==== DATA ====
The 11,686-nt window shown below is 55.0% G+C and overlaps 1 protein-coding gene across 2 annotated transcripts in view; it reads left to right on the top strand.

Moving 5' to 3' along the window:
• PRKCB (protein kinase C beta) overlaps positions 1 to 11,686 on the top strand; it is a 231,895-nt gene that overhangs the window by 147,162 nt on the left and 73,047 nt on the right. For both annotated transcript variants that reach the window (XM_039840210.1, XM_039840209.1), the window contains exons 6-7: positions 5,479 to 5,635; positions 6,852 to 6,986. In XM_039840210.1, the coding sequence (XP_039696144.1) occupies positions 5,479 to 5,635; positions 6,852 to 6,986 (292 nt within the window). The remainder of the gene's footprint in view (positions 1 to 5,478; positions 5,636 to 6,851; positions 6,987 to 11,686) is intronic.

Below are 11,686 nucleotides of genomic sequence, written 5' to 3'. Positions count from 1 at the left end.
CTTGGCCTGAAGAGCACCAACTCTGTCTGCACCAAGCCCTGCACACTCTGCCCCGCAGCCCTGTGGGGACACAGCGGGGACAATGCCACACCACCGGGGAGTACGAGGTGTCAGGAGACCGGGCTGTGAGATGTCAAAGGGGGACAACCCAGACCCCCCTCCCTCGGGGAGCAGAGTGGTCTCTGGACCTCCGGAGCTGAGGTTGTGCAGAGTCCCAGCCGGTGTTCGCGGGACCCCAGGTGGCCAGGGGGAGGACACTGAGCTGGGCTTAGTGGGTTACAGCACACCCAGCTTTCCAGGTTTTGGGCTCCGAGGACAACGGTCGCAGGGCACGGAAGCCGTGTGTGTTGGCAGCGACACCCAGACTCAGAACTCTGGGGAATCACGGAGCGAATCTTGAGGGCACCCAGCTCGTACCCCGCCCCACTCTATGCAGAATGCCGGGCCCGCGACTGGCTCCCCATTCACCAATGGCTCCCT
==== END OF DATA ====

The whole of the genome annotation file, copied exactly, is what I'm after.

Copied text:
The 11,686-nt window shown below is 55.0% G+C and overlaps 1 protein-coding gene across 2 annotated transcripts in view; it reads left to right on the top strand.

Moving 5' to 3' along the window:
• PRKCB (protein kinase C beta) overlaps positions 1 to 11,686 on the top strand; it is a 231,895-nt gene that overhangs the window by 147,162 nt on the left and 73,047 nt on the right. For both annotated transcript variants that reach the window (XM_039840210.1, XM_039840209.1), the window contains exons 6-7: positions 5,479 to 5,635; positions 6,852 to 6,986. In XM_039840210.1, the coding sequence (XP_039696144.1) occupies positions 5,479 to 5,635; positions 6,852 to 6,986 (292 nt within the window). The remainder of the gene's footprint in view (positions 1 to 5,478; positions 5,636 to 6,851; positions 6,987 to 11,686) is intronic.

Below are 11,686 nucleotides of genomic sequence, written 5' to 3'. Positions count from 1 at the left end.
CTTGGCCTGAAGAGCACCAACTCTGTCTGCACCAAGCCCTGCACACTCTGCCCCGCAGCCCTGTGGGGACACAGCGGGGACAATGCCACACCACCGGGGAGTACGAGGTGTCAGGAGACCGGGCTGTGAGATGTCAAAGGGGGACAACCCAGACCCCCCTCCCTCGGGGAGCAGAGTGGTCTCTGGACCTCCGGAGCTGAGGTTGTGCAGAGTCCCAGCCGGTGTTCGCGGGACCCCAGGTGGCCAGGGGGAGGACACTGAGCTGGGCTTAGTGGGTTACAGCACACCCAGCTTTCCAGGTTTTGGGCTCCGAGGACAACGGTCGCAGGGCACGGAAGCCGTGTGTGTTGGCAGCGACACCCAGACTCAGAACTCTGGGGAATCACGGAGCGAATCTTGAGGGCACCCAGCTCGTACCCCGCCCCACTCTATGCAGAATGCCGGGCCCGCGACTGGCTCCCCATTCACCAATGGCTCCCT